Croatia’s Rating Outlook Cut to Negative by Moody’s on Deficit

Croatia’s rating was cut to negative by Moody’s Investors Service as the government struggles to reduce debt and the economy remains mired in a recession.

Moody’s lowered the outlook on Croatia’s Ba1 grade from stable, the ratings company said in a statement. The ranking is one level below investment grade and on par with that of Hungary and Slovenia.

Croatia, whose $63 billion economy hasn’t grown since 2008, is facing rising borrowing costs as the government struggles to boost revenue while lowering an unemployment rate of 23 percent. Moody’s outlook cut followed a similar move by Fitch Ratings in February. Standard & Poor’s reduced Croatia’s rating by one level to BB, two levels below investment grade, in January.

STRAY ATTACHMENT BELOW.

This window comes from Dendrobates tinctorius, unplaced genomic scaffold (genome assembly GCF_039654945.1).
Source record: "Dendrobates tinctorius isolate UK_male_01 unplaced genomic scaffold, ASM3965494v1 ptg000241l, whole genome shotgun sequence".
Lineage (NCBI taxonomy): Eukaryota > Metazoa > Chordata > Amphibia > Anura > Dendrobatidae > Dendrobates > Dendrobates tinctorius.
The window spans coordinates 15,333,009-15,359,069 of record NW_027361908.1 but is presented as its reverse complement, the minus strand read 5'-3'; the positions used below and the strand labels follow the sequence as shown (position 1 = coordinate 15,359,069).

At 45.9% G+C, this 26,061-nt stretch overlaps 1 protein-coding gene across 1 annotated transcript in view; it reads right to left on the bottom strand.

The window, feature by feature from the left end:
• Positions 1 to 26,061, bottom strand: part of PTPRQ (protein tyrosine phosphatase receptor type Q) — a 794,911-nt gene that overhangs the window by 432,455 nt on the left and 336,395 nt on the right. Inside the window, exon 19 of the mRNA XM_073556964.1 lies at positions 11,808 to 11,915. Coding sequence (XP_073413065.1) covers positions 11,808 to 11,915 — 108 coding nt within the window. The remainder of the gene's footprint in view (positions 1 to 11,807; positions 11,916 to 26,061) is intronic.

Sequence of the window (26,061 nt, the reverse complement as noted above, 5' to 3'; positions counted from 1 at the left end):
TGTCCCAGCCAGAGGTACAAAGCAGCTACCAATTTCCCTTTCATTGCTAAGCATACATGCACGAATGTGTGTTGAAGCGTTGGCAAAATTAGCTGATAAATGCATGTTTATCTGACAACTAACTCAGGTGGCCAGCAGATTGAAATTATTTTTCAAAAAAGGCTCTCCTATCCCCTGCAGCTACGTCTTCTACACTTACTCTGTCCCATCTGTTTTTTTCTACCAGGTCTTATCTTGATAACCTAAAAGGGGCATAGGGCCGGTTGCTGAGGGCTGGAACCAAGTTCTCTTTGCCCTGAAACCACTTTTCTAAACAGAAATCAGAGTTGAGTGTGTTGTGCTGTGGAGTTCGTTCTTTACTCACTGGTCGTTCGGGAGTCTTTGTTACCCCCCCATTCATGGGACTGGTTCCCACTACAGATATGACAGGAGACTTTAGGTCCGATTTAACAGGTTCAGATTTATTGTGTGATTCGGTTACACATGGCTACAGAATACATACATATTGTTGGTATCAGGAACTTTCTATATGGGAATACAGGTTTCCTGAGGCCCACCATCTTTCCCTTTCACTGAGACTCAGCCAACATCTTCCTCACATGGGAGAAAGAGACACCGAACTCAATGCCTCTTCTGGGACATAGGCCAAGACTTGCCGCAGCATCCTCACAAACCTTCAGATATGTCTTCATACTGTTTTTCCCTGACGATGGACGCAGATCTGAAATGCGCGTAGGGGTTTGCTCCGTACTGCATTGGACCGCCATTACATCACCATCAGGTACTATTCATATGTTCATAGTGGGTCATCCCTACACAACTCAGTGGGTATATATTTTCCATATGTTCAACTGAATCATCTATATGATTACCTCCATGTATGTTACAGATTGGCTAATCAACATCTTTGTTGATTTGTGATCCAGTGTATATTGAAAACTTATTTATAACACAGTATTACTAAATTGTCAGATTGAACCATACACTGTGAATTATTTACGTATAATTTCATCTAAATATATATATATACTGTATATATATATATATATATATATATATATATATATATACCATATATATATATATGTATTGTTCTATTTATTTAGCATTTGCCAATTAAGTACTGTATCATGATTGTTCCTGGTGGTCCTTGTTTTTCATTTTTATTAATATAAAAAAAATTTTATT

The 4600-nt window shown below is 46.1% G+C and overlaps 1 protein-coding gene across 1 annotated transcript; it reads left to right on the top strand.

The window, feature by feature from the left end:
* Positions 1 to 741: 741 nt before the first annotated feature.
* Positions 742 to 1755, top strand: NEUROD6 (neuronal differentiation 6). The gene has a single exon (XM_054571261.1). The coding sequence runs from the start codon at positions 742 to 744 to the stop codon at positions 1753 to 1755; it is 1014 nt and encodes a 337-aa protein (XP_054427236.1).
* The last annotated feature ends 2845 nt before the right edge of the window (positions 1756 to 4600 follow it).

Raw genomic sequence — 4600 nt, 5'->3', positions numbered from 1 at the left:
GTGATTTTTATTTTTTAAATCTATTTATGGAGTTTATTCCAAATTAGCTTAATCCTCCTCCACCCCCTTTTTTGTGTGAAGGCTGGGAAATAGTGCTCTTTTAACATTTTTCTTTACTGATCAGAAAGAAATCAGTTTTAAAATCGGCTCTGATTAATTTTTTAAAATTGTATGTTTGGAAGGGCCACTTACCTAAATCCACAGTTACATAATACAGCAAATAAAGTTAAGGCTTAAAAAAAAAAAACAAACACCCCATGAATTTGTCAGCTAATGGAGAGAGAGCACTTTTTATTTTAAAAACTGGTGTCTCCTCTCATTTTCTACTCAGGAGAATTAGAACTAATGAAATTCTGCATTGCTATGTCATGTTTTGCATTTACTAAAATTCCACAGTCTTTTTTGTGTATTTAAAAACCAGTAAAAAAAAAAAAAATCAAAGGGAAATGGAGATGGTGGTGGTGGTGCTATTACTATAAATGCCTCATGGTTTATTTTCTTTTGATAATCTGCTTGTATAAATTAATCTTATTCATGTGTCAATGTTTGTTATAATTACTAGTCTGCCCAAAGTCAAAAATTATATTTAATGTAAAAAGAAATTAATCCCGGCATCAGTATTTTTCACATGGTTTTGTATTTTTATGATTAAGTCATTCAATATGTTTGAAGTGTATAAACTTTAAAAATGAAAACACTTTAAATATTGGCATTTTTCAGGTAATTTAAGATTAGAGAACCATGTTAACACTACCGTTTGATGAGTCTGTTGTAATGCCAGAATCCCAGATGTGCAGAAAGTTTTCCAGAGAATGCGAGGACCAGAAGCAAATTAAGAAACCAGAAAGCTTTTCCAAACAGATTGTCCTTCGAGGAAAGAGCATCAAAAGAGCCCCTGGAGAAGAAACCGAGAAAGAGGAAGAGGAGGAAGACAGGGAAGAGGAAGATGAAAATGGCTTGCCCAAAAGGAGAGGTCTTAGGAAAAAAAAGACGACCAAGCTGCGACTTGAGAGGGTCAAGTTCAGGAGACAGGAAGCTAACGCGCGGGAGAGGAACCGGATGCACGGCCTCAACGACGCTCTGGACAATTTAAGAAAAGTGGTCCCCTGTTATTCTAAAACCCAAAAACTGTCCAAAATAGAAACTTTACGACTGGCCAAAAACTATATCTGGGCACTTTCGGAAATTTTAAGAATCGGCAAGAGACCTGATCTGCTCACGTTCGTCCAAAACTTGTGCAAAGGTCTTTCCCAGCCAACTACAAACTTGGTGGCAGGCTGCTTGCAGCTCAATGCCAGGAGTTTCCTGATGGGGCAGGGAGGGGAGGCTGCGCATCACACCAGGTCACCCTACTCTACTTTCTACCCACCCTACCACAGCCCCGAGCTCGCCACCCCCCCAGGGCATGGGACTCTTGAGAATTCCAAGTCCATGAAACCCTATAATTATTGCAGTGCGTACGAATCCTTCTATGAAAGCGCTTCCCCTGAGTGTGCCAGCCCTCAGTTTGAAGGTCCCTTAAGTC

“Croatia’s impaired medium-term economic outlook” and the “growth-dampening effect” of lowering debt contributed to the outlook change, Moody’s said in the statement.

Moody’s estimated that Croatia’s government debt is equal to 66 percent of gross domestic product, up from 29 percent in 2008. The debt is unlikely to converge to the median of 45.5 percent among similar-rated countries in the near term, Moody’s said.

To contact the reporter on this story: Ye Xie in New York at yxie6@bloomberg.net

To contact the editors responsible for this story: David Papadopoulos at papadopoulos@bloomberg.net Lester Pimentel

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